- Forty-one percent of marketers say digital media activation will be the area most impacted due to the rise of privacy-related data restrictions, per Merkle’s 2021 Customer Engagement Report that was emailed to Marketing Dive. In addition, web analytics (39%), digital media measurement (35%) and direct marketing activation (35%), among other areas, are expected to be impacted.
- With that in mind, 52% of respondents said their organizations have prioritized digital experiences and/or strategies with the goal of collecting more first-party data. Overall, collecting and storing first-party data over the next six to 12 months is a high (58%) or even the highest priority (30%) among marketers.
- While first-party data is at the top of the agenda for marketers in 2021, the report also points to the need for marketers to increase the acquisition of zero-party data, which is “intentionally and proactively” shared by consumers with a company, and second-party data, which is shared by partner companies, alliances and consortiums.
Merkle’s 2021 Customer Engagement Report is the latest study to suggest that the collection of first-party data will be a high priority for marketers in 2021 as privacy-related data restrictions continue to expand. These restrictions include the end of third-party cookies, changes to identifiers like Apple’s Identifier for Advertisers (IDFA), and regulations including the EU’s Global Data Protection Regulation (GDPR), California Consumer Privacy Act (CCPA) and California’s Prop 24 that passed last year.
While much attention has been placed on first-party data amid the deprecation of third-party cookies, zero-party data — including “transaction intentions, preference data, personal context, and what the customer thinks about the company” — will also become increasingly important, according to Merkle.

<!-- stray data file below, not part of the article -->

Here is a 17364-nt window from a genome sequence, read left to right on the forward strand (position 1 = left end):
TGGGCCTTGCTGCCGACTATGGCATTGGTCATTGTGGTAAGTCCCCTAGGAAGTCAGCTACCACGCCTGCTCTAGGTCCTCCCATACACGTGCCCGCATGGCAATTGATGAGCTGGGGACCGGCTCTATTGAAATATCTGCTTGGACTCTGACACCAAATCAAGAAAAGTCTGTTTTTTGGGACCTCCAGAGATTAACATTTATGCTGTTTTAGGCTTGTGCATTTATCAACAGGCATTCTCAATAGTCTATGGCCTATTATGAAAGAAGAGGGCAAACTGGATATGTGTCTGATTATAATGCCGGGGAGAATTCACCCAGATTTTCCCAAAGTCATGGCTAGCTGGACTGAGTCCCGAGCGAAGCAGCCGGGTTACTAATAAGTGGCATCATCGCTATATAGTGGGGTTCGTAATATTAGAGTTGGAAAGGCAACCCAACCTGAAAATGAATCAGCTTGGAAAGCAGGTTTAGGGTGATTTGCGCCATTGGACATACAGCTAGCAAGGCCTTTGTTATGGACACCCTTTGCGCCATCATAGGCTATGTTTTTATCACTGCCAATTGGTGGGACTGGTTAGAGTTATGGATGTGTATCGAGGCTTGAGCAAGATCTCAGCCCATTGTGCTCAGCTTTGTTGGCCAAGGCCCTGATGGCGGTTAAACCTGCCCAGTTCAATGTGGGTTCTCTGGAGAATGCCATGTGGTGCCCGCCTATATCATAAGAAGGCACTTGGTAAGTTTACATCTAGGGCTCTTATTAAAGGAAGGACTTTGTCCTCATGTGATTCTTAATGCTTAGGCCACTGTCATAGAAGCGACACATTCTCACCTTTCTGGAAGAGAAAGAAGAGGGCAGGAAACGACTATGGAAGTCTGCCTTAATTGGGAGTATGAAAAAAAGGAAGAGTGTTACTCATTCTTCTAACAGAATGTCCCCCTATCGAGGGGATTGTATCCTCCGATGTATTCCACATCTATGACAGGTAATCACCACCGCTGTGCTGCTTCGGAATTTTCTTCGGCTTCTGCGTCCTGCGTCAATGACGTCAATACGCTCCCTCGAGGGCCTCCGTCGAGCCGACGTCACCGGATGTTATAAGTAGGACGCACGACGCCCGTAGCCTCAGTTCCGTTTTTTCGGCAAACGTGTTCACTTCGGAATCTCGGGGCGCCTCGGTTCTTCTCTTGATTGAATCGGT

“Marketers don’t have to infer customer preferences or behavior through secondary behavior but are instead explicitly told, straight from the source. The best zero-party data is when the customers trust the brand and are willing to volunteer their data with the understanding that it will improve their experience,” per the report.
Also on the rise is second-party data, which includes data shared via non-competitive partnerships, like a Buick tie-up with Amazon that sought to promote both the car brand and Amazon’s Alexa. Second-party data is also shared via retail media networks, which continue to proliferate among retailers, including Walmart, Best Buy, CVS Pharmacy, Kroger, Target and Walgreens. These networks help marketers tap the data that retailers collect about consumers when they are close to making a purchase.
The report also finds that more than half of marketers are utilizing digital experiences and strategies to collect first-party data, ahead of tech solutions like identity resolution (36%) and omnichannel orchestration tech like a customer data platform (26%). This has been the case for CPG marketers, which are attempting a variety of experiments to collect first-party data, like Mtn Dew’s recent “direct-to-gamer” offering.
Merkle’s report suggests walled gardens like Facebook and Google will become even more important for marketers but also expects a growing role for a variety of addressable marketplaces and partners, including some new options that are likely to emerge.
Contextual targeting is another area that could see a surge in interest, despite its reputation as a less reliable method of targeting. The report points to Google’s privacy sandbox program as one example of interest-based advertising.
While more than half of marketers (59%) have a clear understanding of the specific challenges the changing data privacy landscape presents, a previous study by the IAB found that 41% of ad buyers didn’t know if their stakeholders understand the ramifications of third-party cookies’ demise and the changes to identifiers, suggesting that the road ahead could be a bumpy one.